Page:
Do You Get ‘Rebound Headaches’? Here’s How To Tell (And Stop Them!)

woman with headache, holding templesGoing to the medicine cabinet and grabbing another aspirin or ibuprofen to knock out a headache is second nature for many of us. However, if you grab too many you’re setting yourself up for another headache that could come with serious consequences. Rebound headaches, also known as medication overuse headaches or analgesic rebounds, are caused by taking too many over-the-counter (OTC) or prescription pain relievers (analgesics).

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A new national survey found that while nearly all consumers (97%) say they feel confident when choosing which OTC pain reliever to take, many are in fact disregarding important safety considerations.

The frequent usage of pain relievers rewires the pain pathways in your brain and tells it, “I need more medicine to make me feel better.” According to a report from Medical Daily, about 50 percent of migraines and 25 percent of all headaches are linked to pain medication overuse.

Overuse of migraine or headache medication can also cause the medication to stop working and damage the liver and kidneys, according to the National Headache Foundation.

Risk Factors for Rebound Headaches

  • Medical Daily reports that some people with specific types of serotonin profiles are more susceptible to medication overuse, which puts them at a greater risk for rebound headaches.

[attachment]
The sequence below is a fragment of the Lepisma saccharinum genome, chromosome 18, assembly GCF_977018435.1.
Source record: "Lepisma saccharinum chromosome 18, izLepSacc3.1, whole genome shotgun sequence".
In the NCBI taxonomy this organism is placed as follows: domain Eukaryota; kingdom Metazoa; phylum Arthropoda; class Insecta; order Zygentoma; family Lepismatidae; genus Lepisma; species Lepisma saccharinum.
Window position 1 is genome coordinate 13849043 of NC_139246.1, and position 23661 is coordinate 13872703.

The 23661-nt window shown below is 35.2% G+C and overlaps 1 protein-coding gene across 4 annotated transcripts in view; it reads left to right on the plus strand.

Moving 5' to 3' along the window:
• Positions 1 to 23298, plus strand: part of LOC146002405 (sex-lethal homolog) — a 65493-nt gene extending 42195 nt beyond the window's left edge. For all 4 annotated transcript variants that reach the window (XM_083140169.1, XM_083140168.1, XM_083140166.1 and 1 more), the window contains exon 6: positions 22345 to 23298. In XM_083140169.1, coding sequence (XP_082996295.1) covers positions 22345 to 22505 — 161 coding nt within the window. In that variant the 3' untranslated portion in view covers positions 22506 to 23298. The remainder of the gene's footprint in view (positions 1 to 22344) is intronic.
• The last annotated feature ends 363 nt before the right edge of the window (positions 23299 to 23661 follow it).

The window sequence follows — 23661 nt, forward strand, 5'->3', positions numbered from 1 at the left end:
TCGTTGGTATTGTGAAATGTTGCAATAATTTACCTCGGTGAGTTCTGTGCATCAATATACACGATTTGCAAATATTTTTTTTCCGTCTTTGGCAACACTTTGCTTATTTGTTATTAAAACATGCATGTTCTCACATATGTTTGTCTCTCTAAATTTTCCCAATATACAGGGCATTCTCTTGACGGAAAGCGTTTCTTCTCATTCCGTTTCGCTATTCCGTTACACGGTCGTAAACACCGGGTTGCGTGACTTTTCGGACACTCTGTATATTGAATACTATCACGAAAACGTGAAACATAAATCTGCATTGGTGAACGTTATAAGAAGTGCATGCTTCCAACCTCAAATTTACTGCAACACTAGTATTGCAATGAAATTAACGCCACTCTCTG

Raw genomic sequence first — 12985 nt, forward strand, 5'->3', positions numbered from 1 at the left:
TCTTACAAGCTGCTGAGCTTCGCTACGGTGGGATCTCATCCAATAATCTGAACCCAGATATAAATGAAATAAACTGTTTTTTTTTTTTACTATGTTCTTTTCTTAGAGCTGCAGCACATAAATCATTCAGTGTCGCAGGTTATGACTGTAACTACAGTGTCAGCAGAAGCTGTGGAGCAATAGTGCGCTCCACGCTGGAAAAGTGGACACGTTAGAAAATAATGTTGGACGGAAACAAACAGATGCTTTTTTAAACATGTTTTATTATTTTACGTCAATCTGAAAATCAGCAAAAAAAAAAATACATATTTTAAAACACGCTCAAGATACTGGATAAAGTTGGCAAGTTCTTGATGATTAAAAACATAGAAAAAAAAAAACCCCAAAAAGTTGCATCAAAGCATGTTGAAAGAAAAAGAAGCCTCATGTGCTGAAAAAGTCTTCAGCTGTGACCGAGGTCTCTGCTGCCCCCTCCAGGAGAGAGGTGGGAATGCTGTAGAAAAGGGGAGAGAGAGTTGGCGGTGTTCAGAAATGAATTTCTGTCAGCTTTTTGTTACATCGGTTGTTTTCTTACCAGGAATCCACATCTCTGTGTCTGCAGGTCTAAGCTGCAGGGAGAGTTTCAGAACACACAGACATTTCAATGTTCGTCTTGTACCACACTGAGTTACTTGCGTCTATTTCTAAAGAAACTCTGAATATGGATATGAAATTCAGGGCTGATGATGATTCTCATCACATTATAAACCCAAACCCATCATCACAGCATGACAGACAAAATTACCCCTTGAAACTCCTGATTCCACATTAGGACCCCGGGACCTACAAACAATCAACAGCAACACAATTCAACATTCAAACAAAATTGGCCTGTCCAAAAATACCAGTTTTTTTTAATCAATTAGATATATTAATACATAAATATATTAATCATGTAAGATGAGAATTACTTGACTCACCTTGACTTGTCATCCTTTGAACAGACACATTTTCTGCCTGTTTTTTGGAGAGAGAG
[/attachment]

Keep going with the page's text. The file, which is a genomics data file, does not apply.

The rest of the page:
• If you take pain medication for your migraines and headaches consistently (everyday or every other day) you’re at risk.
  • Consuming pain medication that contains caffeine or butalbital
  • According to the Migraine Trust people who have a family history of rebound headaches are more likely to get them. They generally don’t occur in people who take pain medication for anything other than headaches or migraines.

Common Symptoms of Rebound Headaches

  • Daily or every other day headaches
  • Pain feels constant and dull
  • Headaches often wake you up in the morning
  • The headaches often subside when you take the pain-relief medication, but returns thereafter when the medication wears off.
  • Listlessness (showing little or no interest in anything)
  • Memory problems
  • Irritability
  • Restlessness and difficulty concentrating on

Medications That Cause Rebound Headaches

These pain medications in small doses are fine, but taken on an everyday basis can cause rebound headaches according to the Cleveland Clinic:

  • Over-the-counter headache drugs containing caffeine (Bayer Select, Excedrin, Anacin, etc.)
  • Ibuprofen and Naproxen (Nonsteroidal anti-inflammatory drugs-NSAIDS)
  • Sinus relief medications
  • Sleep sedatives
  • Aspirin
  • Codeine and prescription narcotics
  • Ergotamine medications (Ercaf, Phenerbel-S, Ergomar, Wigraine, Bellergal-S, Cafatine PB, Bel-Phen-Ergot, Migergot)
  • Butalbital combination pain relievers (Goody’s Headache Powder, Fioricet, Supac, Fiorinal)
  • Acetaminophen